The nunnery has completed or nearly completed parts with beautifully carved doorways and an impressive entrance archway but on the whole it falls far short of being an uplifted place with quiet walkways and gardens to meditate in!!! We meditate in our rooms overlooking the house next door and a sad looking field of beans or something similar. There is a Hindu temple beyond the cultivated plot which people often enter. Today I saw the hills that we walked down on Monday - for the most part, it is hot with low cloud cover and poor visibility.
So very far from any romantic notions I might have had but that said the girls are so sweet and incredibly receptive- rote learning is definitely the order of the day- there are absolutely no resources or teaching aids - just a classroom with no door and wide open spaces for windows with no windows - in fact very cool except when the wind blows and sends all the labels flying that we had placed next to the objects whose names we were learning! So the things I brought with me have already been put to use as we attempt to establish levels of understanding. Jen is particularly challenged and has come up with the idea that she take a group of children to the shrine room and teach them the names of things there and then start giving Buddhism lessons. We teach together which certainly helps. Six lessons a day of 45 mins each - quite demanding but I have to say I am finding it exhilarating to be back with children and am beginning to see differences in their faces and characters and so learn their names- quite a task as obviously they have very foreign names.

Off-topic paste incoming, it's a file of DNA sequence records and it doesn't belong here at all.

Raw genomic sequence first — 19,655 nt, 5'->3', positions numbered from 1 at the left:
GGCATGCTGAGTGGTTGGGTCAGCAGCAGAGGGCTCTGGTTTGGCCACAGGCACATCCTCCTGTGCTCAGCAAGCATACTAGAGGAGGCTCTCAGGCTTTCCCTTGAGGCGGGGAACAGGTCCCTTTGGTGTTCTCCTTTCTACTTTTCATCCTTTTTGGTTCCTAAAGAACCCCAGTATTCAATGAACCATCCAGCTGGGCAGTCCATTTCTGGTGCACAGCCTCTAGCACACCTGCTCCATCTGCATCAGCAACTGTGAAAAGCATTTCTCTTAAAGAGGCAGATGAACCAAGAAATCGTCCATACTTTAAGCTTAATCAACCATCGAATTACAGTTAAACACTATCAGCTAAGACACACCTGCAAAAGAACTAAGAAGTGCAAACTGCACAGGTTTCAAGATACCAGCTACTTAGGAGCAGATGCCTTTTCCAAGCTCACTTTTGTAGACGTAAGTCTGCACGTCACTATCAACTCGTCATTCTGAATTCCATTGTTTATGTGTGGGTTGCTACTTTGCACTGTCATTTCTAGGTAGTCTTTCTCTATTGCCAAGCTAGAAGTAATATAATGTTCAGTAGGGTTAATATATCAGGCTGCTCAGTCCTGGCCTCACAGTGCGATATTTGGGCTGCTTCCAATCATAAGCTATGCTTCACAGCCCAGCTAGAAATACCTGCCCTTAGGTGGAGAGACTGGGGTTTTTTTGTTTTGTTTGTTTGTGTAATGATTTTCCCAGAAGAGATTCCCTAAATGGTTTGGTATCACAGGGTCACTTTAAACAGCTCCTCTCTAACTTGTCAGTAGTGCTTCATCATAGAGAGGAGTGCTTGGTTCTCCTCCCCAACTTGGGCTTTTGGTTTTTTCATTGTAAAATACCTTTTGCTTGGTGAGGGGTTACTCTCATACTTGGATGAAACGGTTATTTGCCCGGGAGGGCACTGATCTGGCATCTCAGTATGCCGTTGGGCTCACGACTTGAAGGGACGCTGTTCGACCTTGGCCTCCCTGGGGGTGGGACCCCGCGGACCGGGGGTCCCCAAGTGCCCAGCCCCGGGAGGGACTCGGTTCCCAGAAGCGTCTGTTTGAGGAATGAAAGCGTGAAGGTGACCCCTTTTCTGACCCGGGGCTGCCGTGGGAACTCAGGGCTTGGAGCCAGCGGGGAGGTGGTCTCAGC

I have just popped down to the kitchen to see what was for supper and happily found plain rice and a soup like mixture which the girls said was dal which I enjoyed. The beans with it were far too spicy so my little tummy is satisfied! Ken and I are off to find another cheaper place that has wifi so hopefully we'll be able to publish the last couple of blogs.
In case you're wondering how the hike went - put it this way- I survived. It turned out to be about 11 Kim's. I ground to a halt at about 9.3 kms as my kness said that it as far as we can take you!!! I was very glad to have done the hike as we hikd from the top of the range through villages and single humble homes right to the bottom. I have still to figure out how to load my pics on the blog so do check jen's blog as she is loading pics as well. So maybe I will give more detail later but it is spectacular altho depressing to see the erosion and littering- the curse of plastic and so called civil station